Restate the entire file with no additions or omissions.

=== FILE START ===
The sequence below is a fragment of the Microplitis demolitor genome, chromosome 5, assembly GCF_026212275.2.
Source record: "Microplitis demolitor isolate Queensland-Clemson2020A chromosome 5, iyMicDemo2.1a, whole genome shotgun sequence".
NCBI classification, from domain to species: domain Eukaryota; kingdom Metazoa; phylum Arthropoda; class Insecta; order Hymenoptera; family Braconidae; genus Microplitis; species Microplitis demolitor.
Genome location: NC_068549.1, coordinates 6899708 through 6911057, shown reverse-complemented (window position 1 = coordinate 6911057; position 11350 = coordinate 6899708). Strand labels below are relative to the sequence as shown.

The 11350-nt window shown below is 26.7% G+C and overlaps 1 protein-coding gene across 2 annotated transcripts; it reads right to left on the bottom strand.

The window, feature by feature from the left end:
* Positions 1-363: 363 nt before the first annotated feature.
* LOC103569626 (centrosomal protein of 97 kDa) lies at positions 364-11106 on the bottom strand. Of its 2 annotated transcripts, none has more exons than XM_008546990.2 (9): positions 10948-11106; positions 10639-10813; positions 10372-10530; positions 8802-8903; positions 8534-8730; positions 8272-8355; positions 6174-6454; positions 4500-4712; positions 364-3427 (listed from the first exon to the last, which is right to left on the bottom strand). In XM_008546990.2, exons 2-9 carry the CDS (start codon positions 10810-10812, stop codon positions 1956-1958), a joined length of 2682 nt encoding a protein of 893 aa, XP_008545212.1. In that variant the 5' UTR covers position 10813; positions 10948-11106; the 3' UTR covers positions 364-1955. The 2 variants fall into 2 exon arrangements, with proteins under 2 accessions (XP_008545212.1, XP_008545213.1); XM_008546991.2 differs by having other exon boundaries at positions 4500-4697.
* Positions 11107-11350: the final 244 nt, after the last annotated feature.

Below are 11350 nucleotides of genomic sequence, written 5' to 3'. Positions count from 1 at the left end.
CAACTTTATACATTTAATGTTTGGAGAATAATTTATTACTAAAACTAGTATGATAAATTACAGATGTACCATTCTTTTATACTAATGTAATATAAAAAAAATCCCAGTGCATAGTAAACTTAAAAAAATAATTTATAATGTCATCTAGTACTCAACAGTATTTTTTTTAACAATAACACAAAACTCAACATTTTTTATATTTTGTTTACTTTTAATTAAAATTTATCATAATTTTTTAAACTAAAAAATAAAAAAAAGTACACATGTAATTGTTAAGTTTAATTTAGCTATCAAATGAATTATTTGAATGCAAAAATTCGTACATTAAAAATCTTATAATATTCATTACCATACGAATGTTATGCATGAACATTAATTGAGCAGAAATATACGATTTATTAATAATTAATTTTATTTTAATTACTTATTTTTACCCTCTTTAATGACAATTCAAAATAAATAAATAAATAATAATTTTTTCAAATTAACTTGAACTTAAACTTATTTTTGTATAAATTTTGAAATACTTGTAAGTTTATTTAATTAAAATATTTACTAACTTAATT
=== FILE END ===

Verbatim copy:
The sequence below is a fragment of the Microplitis demolitor genome, chromosome 5, assembly GCF_026212275.2.
Source record: "Microplitis demolitor isolate Queensland-Clemson2020A chromosome 5, iyMicDemo2.1a, whole genome shotgun sequence".
NCBI classification, from domain to species: domain Eukaryota; kingdom Metazoa; phylum Arthropoda; class Insecta; order Hymenoptera; family Braconidae; genus Microplitis; species Microplitis demolitor.
Genome location: NC_068549.1, coordinates 6899708 through 6911057, shown reverse-complemented (window position 1 = coordinate 6911057; position 11350 = coordinate 6899708). Strand labels below are relative to the sequence as shown.

The 11350-nt window shown below is 26.7% G+C and overlaps 1 protein-coding gene across 2 annotated transcripts; it reads right to left on the bottom strand.

The window, feature by feature from the left end:
* Positions 1-363: 363 nt before the first annotated feature.
* LOC103569626 (centrosomal protein of 97 kDa) lies at positions 364-11106 on the bottom strand. Of its 2 annotated transcripts, none has more exons than XM_008546990.2 (9): positions 10948-11106; positions 10639-10813; positions 10372-10530; positions 8802-8903; positions 8534-8730; positions 8272-8355; positions 6174-6454; positions 4500-4712; positions 364-3427 (listed from the first exon to the last, which is right to left on the bottom strand). In XM_008546990.2, exons 2-9 carry the CDS (start codon positions 10810-10812, stop codon positions 1956-1958), a joined length of 2682 nt encoding a protein of 893 aa, XP_008545212.1. In that variant the 5' UTR covers position 10813; positions 10948-11106; the 3' UTR covers positions 364-1955. The 2 variants fall into 2 exon arrangements, with proteins under 2 accessions (XP_008545212.1, XP_008545213.1); XM_008546991.2 differs by having other exon boundaries at positions 4500-4697.
* Positions 11107-11350: the final 244 nt, after the last annotated feature.

Below are 11350 nucleotides of genomic sequence, written 5' to 3'. Positions count from 1 at the left end.
CAACTTTATACATTTAATGTTTGGAGAATAATTTATTACTAAAACTAGTATGATAAATTACAGATGTACCATTCTTTTATACTAATGTAATATAAAAAAAATCCCAGTGCATAGTAAACTTAAAAAAATAATTTATAATGTCATCTAGTACTCAACAGTATTTTTTTTAACAATAACACAAAACTCAACATTTTTTATATTTTGTTTACTTTTAATTAAAATTTATCATAATTTTTTAAACTAAAAAATAAAAAAAAGTACACATGTAATTGTTAAGTTTAATTTAGCTATCAAATGAATTATTTGAATGCAAAAATTCGTACATTAAAAATCTTATAATATTCATTACCATACGAATGTTATGCATGAACATTAATTGAGCAGAAATATACGATTTATTAATAATTAATTTTATTTTAATTACTTATTTTTACCCTCTTTAATGACAATTCAAAATAAATAAATAAATAATAATTTTTTCAAATTAACTTGAACTTAAACTTATTTTTGTATAAATTTTGAAATACTTGTAAGTTTATTTAATTAAAATATTTACTAACTTAATT